The Holiday version of Haunted Mansion is almost a completely different ride. Sure, the cars go in the same areas, on the same tracks, with the same basic gags… but almost every single scene, character, location has been transformed by Nightmare Before Christmas. I know I’m late to the party on this one as the Holiday remodel has been at the park for almost a decade, but I’m really surprised at how much work went into transforming this classic into something new. Space Mountain: Ghost Galaxy and the Nightmare Before Christmas Haunted Mansion attractions both make visiting the park during Halloween Time a must for those who have never ventured to Anaheim during this pre-Thanksgiving season.
The Disney Dream Suite
But you’re probably wondering about some of the more exclusive sights we got to during our visit. We had a chance to tour a 2,600-square-foot luxury apartment located in the New Orleans Square area. In the early 1960s as the New Orleans Square section of the park was under construction, Walt Disney decided he needed a bigger entertaining facility for various VIPs that came to the park. The apartment above the Fire Station on Main Street was too small to host elaborate events, so Walt decided to design a suite set back from the hustle and bustle of the park.
In the two bedrooms in the suite, Disney designed a “good night kiss”, which is essentially a switch on the wall that starts a magical light show.
A January 2008 company press release described the suite as follows:
“Guests may enter the Dream Suite by climbing the grand staircase outside the entrance to the Pirates of the Caribbean attraction. An elevator will be available to accommodate guests with disabilities. Through the doorway at the top of the stairs is the Living Room, designed in a French Provincial style reflecting the New Orleans Square setting. Unusual decorative items like a full-size carousel horse, a mechanical songbird and original wall paintings of European castles will conjure up memories of Walt Disney and the inspirations that went into creating the magical world of Disneyland.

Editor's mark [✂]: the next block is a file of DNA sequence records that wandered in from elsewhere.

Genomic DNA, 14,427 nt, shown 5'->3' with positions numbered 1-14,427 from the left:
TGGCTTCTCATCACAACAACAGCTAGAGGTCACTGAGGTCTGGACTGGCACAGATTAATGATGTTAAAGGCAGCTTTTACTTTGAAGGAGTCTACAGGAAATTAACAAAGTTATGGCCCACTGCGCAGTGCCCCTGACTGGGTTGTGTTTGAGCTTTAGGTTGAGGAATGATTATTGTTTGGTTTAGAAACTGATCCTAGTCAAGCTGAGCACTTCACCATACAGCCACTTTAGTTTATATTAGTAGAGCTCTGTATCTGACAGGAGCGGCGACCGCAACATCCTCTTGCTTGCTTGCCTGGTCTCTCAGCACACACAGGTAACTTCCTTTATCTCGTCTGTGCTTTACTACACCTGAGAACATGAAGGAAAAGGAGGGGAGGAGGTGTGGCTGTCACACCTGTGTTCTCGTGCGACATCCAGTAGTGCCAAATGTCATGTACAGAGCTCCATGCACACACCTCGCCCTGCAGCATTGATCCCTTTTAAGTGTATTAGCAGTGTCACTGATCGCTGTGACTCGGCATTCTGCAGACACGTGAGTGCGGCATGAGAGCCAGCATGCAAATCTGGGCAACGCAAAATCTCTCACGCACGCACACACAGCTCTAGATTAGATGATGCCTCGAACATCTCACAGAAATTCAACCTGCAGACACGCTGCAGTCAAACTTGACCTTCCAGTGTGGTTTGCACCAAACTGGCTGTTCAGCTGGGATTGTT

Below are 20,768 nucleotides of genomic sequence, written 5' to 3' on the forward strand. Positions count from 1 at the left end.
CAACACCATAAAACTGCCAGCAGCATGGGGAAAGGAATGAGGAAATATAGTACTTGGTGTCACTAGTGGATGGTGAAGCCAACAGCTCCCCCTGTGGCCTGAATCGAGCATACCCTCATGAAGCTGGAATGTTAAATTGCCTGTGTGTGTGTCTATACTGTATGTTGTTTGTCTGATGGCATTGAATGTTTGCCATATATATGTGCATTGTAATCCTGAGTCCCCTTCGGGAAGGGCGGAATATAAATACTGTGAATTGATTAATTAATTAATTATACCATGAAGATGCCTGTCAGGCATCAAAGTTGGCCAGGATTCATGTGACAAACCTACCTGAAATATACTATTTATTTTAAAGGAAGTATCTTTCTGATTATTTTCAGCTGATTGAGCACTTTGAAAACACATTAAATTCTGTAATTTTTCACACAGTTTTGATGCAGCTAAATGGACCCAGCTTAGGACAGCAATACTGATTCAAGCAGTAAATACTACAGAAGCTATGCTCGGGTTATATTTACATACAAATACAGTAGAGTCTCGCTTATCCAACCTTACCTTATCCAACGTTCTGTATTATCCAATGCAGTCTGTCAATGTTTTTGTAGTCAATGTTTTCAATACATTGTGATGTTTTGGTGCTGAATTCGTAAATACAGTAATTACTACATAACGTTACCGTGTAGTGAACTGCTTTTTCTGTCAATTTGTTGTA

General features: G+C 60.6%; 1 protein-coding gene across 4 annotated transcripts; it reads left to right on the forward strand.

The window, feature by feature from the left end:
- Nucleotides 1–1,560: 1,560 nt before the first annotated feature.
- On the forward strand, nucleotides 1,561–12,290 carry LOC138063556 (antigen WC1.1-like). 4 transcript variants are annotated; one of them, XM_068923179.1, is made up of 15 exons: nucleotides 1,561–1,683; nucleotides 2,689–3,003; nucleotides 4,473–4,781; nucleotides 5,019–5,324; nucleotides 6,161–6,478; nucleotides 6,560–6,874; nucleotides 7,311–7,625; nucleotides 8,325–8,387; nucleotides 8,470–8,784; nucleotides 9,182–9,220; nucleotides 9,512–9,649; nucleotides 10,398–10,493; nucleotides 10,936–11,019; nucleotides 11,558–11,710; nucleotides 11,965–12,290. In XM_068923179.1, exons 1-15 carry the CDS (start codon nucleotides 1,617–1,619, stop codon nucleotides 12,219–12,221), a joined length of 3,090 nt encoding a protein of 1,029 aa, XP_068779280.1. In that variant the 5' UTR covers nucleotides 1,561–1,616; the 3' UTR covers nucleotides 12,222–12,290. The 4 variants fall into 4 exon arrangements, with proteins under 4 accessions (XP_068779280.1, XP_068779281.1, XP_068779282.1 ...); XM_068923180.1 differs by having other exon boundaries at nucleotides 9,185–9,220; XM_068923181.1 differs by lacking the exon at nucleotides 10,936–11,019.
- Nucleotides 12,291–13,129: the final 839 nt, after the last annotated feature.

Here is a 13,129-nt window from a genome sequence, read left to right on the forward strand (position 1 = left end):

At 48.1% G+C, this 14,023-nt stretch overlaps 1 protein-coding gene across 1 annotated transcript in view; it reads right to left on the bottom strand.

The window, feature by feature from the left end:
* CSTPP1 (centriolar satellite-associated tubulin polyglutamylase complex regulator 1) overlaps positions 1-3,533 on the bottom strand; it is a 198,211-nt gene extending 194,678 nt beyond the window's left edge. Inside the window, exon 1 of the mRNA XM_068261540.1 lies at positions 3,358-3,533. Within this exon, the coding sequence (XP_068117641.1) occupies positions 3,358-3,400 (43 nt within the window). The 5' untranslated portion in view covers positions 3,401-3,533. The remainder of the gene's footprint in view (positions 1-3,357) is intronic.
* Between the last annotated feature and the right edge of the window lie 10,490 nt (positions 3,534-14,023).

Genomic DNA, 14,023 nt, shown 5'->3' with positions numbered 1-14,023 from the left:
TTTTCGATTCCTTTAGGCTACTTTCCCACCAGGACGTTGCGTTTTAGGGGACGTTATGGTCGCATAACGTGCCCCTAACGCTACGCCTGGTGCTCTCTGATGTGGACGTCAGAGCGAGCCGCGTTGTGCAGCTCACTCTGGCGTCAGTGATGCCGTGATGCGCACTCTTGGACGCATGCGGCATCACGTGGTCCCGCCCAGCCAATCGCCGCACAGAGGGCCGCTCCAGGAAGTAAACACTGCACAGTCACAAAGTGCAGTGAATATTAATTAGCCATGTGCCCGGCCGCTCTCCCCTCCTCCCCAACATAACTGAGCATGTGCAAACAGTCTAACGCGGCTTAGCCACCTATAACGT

The suite features not one, but two master bedrooms. In one, the spirit of early 20th century innovation and the American frontier are summoned with an earthy color scheme, leather furniture, a cast-iron stove, an electric train and vintage mechanical toys. The other master bedroom is on the side of the residence nearest Adventureland, and its lush décor and atmosphere evoke the exotic flavor of jungle adventure stories as told in the Victorian era.
The bayou-themed patio, central to the Disneyland Dream Suite and open to the sky above, is filled with tropical vegetation, furnished with comfortable chaises and illuminated by Chinese lanterns. Using a type of Disney magic familiar to guests on Pirates of the Caribbean, the patio is also visited by fireflies. As guests settle in for a stay in the Disneyland Dream Suite, they’ll discover special effects surprises in each room. It could be a special tune in a striking clock, a sunset or a starscape that appears when the lights go down, subtle audio enhancements, or something totally unexpected.”
Even the bath tub has a button which enables sparkling stars above.